Blumenthal Calls on Uber to Release Sexual Assault Survivors from Unfair Forced Arbitration Agreements

[WASHINGTON, D.C.] – Following reports that more than 100 Uber drivers have been accused of sexually assaulting their passengers, U.S. Senator Richard Blumenthal (D-CT) called on the company to immediately release survivors of these assaults from forced arbitration agreements that have prevented them from seeking justice through the courts. Blumenthal’s letter supports a request made by fourteen survivors who wrote Uber’s board last week requesting that their claims be allowed to proceed in open court. Blumenthal, the lead sponsor of the Arbitration Fairness Act, also called on the company to fully end the practice of requiring all users to agree to pre-dispute arbitration agreements.

“I challenge you to finally demonstrate how seriously you take the issue of sexual harassment and assault. Your company must lead by example and show that it values transparency and your users’ safety more than your company’s bottom line,” Blumenthal said. “I respectfully request that you immediately stop enforcing arbitration agreements against individuals who bring claims of sexual harassment or assault. More broadly, I urge you to end your use of these dangerous agreements against your customers.”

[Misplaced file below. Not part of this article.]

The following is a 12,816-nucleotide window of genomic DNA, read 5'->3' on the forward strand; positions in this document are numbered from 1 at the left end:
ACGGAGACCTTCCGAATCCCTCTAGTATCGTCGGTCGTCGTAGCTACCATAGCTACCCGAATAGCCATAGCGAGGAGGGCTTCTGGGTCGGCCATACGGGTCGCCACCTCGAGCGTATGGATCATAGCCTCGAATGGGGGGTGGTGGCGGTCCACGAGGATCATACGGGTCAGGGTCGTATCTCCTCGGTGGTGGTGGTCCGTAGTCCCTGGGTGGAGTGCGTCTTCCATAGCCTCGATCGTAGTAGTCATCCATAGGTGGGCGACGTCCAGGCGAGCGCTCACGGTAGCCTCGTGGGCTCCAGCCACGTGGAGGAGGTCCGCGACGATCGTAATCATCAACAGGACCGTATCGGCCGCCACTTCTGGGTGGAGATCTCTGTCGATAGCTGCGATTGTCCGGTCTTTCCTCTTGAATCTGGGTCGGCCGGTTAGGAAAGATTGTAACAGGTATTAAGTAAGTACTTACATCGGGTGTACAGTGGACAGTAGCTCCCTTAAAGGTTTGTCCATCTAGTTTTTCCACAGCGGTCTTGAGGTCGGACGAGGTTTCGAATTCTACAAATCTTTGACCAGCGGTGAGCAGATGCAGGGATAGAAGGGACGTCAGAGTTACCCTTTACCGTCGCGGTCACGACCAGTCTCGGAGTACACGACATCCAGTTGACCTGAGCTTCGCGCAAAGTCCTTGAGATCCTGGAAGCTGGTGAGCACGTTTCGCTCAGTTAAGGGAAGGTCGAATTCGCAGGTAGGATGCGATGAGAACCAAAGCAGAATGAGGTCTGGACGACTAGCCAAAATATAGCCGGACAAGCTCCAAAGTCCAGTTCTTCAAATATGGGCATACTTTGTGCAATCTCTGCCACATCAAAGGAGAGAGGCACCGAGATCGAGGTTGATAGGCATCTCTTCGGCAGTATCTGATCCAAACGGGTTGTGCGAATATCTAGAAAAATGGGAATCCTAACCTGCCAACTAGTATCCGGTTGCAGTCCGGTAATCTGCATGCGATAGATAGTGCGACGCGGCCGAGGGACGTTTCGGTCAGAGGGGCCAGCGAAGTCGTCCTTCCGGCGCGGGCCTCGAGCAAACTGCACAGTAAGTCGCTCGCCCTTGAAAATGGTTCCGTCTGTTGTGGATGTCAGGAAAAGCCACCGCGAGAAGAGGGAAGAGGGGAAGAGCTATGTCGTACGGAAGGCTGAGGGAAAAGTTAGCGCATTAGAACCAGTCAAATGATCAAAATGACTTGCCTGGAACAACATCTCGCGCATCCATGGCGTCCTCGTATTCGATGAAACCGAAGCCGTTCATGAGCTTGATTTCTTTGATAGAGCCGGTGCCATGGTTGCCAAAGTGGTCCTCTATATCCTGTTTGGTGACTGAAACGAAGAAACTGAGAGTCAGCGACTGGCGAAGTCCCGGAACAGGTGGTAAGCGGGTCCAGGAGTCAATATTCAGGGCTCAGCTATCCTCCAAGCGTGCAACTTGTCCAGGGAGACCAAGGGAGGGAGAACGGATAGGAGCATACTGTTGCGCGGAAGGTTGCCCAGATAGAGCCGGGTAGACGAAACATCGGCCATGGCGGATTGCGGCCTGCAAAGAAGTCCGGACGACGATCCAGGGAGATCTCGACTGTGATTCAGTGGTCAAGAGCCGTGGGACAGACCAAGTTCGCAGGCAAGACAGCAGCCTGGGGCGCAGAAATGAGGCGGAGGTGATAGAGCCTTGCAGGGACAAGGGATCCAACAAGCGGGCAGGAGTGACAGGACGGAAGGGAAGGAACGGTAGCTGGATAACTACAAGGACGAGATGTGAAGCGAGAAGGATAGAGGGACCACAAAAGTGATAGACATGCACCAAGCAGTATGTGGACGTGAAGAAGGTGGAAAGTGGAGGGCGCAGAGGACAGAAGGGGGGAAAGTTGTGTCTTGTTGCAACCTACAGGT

The full text of the letter is available here and copied below.

 

May 2, 2018

Mr. Dara Khosrowshahi

Chief Executive Officer

Uber Technologies, Inc.

1455 Market Street

San Francisco, California  94103

 

Dear Mr. Khosrowshahi,

I write to request that Uber immediately stop using forced arbitration agreements against victims of sexual harassment or assault.

Like most Americans, I am extremely concerned about recent reports suggesting that more than 100 Uber drivers have been accused of sexually assaulting or abusing their passengers in the past four years.[1] My alarm is compounded by reports that Uber has attempted to silence survivors by forcing them into arbitration to resolve these complaints.[2] I call on you to immediately release survivors of sexual assault from Uber’s arbitration provisions so that they may exercise their fundamental rights as Americans and pursue their complaints through the court system. Furthermore, I urge you to end Uber’s current practice of requiring all users to agree to a pre-dispute arbitration agreement in order to use your services.

Forced arbitration clauses deny consumers the right to bring their case to court or file a class action lawsuit with others who have experienced a similar harm. Claims subject to forced arbitration are relegated to private forums where powerful defendants can stack the deck against claimants and cover up wrongdoing. Many potential claimants respond to this prospect by declining to file claims in the first place, leaving bad conduct undeterred.